The supervisor and employee work together to complete the Flexible Work Arrangement Request Form in Dynamic Forms, including indicating the employee’s new schedule. Both the employee and supervisor will provide electronic signatures and may print the final FWA for their records. An automated copy of the FWA will also be uploaded to the employee’s personnel record. If the employee is classified staff, the supervisor must update the timekeeping system to reflect their new schedule.
The supervisor and employee should consistently review the arrangement and make adjustments to address challenges. Establish regular intervals to evaluate the effectiveness of the arrangement. Schedule regular meetings to assess needs, discuss concerns and make any necessary adjustments. These reviews must be scheduled routinely (no less than annually) and may occur more frequently at the beginning of an arrangement. The arrangement may be discontinued at any time.
6. Procedures for requesting a new flexible work arrangement
An employee participating in a flexible work arrangement may want to make adjustments to that arrangement or request a new schedule entirely. In this instance, the employee should submit a new Flexible Work Arrangement Request Form, following steps 1-5 above. There is a prompt on the form for the employee and approver to indicate that the new arrangement will replace all previous FWAs. If the employee is classified hourly staff, the supervisor must update the timekeeping system to reflect the new schedule.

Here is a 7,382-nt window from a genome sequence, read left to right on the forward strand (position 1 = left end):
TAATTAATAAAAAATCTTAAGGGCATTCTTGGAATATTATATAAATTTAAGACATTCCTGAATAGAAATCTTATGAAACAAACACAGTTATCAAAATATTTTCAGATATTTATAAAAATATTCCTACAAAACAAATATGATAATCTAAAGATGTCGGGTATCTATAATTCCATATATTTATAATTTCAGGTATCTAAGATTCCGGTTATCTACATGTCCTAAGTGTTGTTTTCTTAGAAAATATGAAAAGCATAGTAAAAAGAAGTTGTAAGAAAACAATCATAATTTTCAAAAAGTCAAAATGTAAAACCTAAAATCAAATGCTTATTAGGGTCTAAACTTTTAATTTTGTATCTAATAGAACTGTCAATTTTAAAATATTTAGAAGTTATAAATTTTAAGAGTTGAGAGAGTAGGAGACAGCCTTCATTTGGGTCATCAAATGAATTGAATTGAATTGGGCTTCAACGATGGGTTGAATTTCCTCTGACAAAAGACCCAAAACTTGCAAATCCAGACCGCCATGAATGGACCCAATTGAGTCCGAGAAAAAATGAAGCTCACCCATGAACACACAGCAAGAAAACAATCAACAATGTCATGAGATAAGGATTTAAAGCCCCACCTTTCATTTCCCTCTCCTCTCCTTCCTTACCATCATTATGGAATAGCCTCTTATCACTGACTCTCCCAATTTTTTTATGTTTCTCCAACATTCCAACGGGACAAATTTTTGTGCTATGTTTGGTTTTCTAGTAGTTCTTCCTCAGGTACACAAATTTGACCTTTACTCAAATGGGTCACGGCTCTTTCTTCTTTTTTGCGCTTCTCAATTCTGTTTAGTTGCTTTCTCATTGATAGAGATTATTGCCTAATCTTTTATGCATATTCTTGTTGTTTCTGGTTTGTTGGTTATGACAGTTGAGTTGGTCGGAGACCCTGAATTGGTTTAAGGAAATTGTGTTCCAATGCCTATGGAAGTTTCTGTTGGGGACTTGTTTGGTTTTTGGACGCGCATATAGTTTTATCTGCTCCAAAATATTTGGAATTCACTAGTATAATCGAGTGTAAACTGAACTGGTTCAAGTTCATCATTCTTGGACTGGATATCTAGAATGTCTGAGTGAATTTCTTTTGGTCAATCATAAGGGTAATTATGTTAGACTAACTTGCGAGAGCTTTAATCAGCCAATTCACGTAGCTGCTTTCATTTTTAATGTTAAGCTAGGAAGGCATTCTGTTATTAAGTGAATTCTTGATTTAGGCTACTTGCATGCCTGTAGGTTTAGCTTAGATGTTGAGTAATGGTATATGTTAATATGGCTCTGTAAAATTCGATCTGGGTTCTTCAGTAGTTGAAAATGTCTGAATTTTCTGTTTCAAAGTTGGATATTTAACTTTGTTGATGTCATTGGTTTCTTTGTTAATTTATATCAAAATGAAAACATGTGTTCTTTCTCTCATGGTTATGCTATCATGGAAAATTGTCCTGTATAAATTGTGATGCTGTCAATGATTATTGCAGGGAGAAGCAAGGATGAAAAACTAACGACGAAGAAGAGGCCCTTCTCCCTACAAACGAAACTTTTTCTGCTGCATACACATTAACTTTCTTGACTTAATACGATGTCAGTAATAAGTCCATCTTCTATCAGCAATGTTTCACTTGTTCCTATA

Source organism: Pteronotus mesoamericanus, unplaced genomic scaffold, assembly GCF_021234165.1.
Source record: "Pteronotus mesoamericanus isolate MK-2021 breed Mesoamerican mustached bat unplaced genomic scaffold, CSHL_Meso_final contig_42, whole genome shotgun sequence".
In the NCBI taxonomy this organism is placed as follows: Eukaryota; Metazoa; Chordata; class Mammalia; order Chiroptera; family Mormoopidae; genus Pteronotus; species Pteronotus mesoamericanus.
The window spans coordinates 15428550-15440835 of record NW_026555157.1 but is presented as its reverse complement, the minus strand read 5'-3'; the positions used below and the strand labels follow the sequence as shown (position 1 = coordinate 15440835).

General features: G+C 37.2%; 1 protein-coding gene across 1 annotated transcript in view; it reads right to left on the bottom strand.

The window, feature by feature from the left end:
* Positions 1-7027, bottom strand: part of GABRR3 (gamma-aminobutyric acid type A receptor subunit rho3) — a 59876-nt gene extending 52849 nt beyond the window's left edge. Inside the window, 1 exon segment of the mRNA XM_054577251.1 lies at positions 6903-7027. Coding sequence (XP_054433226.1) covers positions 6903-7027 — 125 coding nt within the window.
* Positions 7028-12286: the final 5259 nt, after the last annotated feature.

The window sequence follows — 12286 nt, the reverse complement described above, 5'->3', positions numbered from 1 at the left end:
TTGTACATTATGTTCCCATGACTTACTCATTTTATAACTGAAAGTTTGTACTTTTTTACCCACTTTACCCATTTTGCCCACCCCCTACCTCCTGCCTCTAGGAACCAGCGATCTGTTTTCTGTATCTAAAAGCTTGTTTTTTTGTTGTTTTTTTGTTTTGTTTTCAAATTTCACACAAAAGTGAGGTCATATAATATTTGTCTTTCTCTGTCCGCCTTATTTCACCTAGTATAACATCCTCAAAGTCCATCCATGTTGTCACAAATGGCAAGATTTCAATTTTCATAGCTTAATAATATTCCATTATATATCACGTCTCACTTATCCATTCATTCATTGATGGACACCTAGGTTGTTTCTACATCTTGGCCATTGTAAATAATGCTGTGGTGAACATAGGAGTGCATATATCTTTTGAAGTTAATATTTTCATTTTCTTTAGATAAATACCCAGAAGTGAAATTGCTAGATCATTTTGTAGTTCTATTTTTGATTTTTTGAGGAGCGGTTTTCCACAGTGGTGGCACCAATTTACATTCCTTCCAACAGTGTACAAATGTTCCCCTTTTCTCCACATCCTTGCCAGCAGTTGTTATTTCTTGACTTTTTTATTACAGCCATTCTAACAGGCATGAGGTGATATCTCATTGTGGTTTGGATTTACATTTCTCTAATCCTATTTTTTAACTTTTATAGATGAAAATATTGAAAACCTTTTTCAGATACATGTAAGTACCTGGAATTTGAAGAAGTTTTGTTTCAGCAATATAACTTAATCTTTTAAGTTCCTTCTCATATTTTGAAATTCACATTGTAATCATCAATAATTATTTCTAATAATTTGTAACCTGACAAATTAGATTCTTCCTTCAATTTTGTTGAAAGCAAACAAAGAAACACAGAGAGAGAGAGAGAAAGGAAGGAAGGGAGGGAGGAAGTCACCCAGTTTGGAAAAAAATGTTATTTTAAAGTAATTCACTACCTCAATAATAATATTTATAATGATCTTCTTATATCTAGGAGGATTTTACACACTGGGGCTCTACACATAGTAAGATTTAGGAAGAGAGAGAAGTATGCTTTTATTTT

7. Procedures for terminating a flexible work arrangement
If an arrangement becomes unfeasible at any time, it may be discontinued at the discretion of either the employee or his/her supervisor, with reasonable notice thereof. If an employee or his/her supervisor makes a determination that the employee should return to the customary schedule for his/her position (i.e. the traditional hours for that position), a Flexible Work Arrangement Termination Form must be completed in Dynamic Forms to establish a record of this change. This will effectively end any and all FWAs. If the employee is classified hourly staff, the supervisor must update the timekeeping system to reflect the customary schedule.
FWA Sample Scenarios
1. A supervisor receives or anticipates multiple FWA requests from staff and wants to be as fair as possible. What are some suggestions for this scenario?
- The supervisor calls a departmental meeting. If the supervisor, or employees, have not reviewed the FWA guidelines, we first suggest starting there. All supervisors and requestors MUST have reviewed the FWA guidelines.
- Assuming all have reviewed the guidelines, the supervisor can acknowledge that they have received a multitude of similar requests and if anyone else is considering an FWA, please turn in by____________. This provides everyone an equal chance for consideration and also gives the supervisor an opportunity to look at the “big picture” for the department.
- Once all FWAs are received, supervisor is now in a better position to consider requests in conjunction with business needs.